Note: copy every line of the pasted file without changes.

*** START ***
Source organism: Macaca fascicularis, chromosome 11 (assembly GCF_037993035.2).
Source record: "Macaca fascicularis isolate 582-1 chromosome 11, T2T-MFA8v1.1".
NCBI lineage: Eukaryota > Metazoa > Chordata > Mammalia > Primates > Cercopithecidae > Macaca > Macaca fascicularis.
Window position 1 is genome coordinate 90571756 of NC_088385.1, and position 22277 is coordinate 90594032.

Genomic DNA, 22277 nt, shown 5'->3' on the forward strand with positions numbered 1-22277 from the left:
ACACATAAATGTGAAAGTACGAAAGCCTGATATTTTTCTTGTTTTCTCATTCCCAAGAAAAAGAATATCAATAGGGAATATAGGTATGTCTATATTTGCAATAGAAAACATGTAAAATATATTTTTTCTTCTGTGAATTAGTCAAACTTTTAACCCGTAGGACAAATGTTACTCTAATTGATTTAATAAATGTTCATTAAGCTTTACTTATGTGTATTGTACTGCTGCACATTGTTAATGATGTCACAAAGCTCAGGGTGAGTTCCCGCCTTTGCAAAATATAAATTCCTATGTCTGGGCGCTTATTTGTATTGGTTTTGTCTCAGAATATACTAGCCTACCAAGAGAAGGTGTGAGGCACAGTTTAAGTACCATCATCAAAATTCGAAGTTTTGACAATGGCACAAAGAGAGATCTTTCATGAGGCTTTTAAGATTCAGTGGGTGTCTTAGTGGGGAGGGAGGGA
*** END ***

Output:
Source organism: Macaca fascicularis, chromosome 11 (assembly GCF_037993035.2).
Source record: "Macaca fascicularis isolate 582-1 chromosome 11, T2T-MFA8v1.1".
NCBI lineage: Eukaryota > Metazoa > Chordata > Mammalia > Primates > Cercopithecidae > Macaca > Macaca fascicularis.
Window position 1 is genome coordinate 90571756 of NC_088385.1, and position 22277 is coordinate 90594032.

Genomic DNA, 22277 nt, shown 5'->3' on the forward strand with positions numbered 1-22277 from the left:
ACACATAAATGTGAAAGTACGAAAGCCTGATATTTTTCTTGTTTTCTCATTCCCAAGAAAAAGAATATCAATAGGGAATATAGGTATGTCTATATTTGCAATAGAAAACATGTAAAATATATTTTTTCTTCTGTGAATTAGTCAAACTTTTAACCCGTAGGACAAATGTTACTCTAATTGATTTAATAAATGTTCATTAAGCTTTACTTATGTGTATTGTACTGCTGCACATTGTTAATGATGTCACAAAGCTCAGGGTGAGTTCCCGCCTTTGCAAAATATAAATTCCTATGTCTGGGCGCTTATTTGTATTGGTTTTGTCTCAGAATATACTAGCCTACCAAGAGAAGGTGTGAGGCACAGTTTAAGTACCATCATCAAAATTCGAAGTTTTGACAATGGCACAAAGAGAGATCTTTCATGAGGCTTTTAAGATTCAGTGGGTGTCTTAGTGGGGAGGGAGGGA